Introduction and “The Pull” (1)


(Part of a series: The Problems Associated with a Collectivistic Society)

Any one of the world’s societies- which come from a vastly diverse palette- from those as suffocating as communist North Korea, to those whose government only have their thumb lightly placed on their country’s jugular as the socialist programs that pervade capitalist America, share a common characteristic: collectivism. No country or society is completely free from it, even though the amount of collectivism that is allowed to diffuse into each government is vastly different according to each time and place. Yes, no society is free from it, so a socialist takeover is imminent in every society. The line between complete freedom and complete takeover exists; it is simply up the each society or country to determine where the line should be moved-in which direction, and how far.

The first problem associated with a collectivistic society: it’s enticing.

In terms of moving the line closer to communism, no level-headed person could truly want a communistic government (unless of course, they are the ruler of it). But the things that entice voters to collectivism, free education, free healthcare, a smaller gap between the rich and the poor, all require moving the line closer to a complete government takeover. Few realize this, and after hearing “I will make education free” in a Sanders speech, have vowed to vote for him and his collectivistic ways-no matter what the cost. When taxes increase to 60%, yes education will be free, but how much money are you truly saving? You have less money to begin with, because the government has taken a majority of it. Because the allure is strong, few realize the perniciousness of collectivism and thusly, the demographic of its voters tend to be economically ignorant and inferior.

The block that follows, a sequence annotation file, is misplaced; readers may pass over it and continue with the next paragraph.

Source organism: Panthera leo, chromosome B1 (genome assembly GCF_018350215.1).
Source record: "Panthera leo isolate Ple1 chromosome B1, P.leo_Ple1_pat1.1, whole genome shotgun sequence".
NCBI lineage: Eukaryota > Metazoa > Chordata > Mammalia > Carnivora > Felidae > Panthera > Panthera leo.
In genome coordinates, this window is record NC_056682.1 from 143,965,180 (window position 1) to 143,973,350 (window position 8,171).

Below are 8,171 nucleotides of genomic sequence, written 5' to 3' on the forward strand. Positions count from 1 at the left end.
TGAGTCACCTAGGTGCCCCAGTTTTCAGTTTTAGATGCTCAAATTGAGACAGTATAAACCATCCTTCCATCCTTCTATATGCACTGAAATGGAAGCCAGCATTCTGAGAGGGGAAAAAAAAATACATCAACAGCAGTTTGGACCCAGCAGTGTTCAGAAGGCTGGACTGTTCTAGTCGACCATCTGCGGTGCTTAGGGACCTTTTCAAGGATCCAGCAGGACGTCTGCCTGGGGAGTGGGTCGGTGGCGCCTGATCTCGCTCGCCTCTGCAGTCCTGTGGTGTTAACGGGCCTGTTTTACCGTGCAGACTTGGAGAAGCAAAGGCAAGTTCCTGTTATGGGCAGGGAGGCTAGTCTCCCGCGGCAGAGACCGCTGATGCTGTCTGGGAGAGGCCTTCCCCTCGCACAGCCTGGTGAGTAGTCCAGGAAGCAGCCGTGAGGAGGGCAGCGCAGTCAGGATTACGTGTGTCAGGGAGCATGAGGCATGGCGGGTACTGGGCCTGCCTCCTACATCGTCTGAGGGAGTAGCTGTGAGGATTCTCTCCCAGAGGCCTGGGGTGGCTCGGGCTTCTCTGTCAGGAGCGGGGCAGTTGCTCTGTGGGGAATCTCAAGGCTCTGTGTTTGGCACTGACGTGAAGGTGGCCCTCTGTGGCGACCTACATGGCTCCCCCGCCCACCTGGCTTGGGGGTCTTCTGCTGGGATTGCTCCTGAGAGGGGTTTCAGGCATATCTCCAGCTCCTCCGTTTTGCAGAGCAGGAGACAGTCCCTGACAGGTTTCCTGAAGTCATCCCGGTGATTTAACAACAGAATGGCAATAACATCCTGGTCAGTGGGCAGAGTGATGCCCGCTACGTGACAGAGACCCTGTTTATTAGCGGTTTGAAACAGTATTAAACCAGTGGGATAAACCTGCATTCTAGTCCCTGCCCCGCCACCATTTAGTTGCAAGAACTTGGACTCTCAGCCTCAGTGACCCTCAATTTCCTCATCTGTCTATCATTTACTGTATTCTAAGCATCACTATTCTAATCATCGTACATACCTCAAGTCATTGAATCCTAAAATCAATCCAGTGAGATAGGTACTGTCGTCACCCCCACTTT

Of course free education sounds enticing to students. Of course free healthcare sounds enticing to citizens. But what is free, really? Any free good or service comes at a loss to at least one party involved. When one notices a free sign at a store, they don’t think twice about it, because the store is at a loss. They paid for the item from their supplier, and in giving it to customers without a charge, they lose money. It’s very simple. Free education doesn’t mean that teachers will teach for free. Free healthcare doesn’t mean that doctors will work for free. It means that someone will be at a loss. And socialists are willing to put the US economy at a loss if it means that they can get free education in return. In transferring the burden of paying for college and healthcare from individuals to society, we all become responsible for the problems of individuals. When a consumer expends capital, he usually gets (and wants) some kind of physical good or service from it. When citizens’ tax rates go through the roof to fund college student’s education, what do they get in return? Free college is not free. It comes simply from shifting responsibilities that should be on individuals, to society- something that is simply not their responsibility.

Socialist politicians think they are doing good things. Socialist voters think that they advocating for positive change. But under collectivism, many good citizens are negatively affected.

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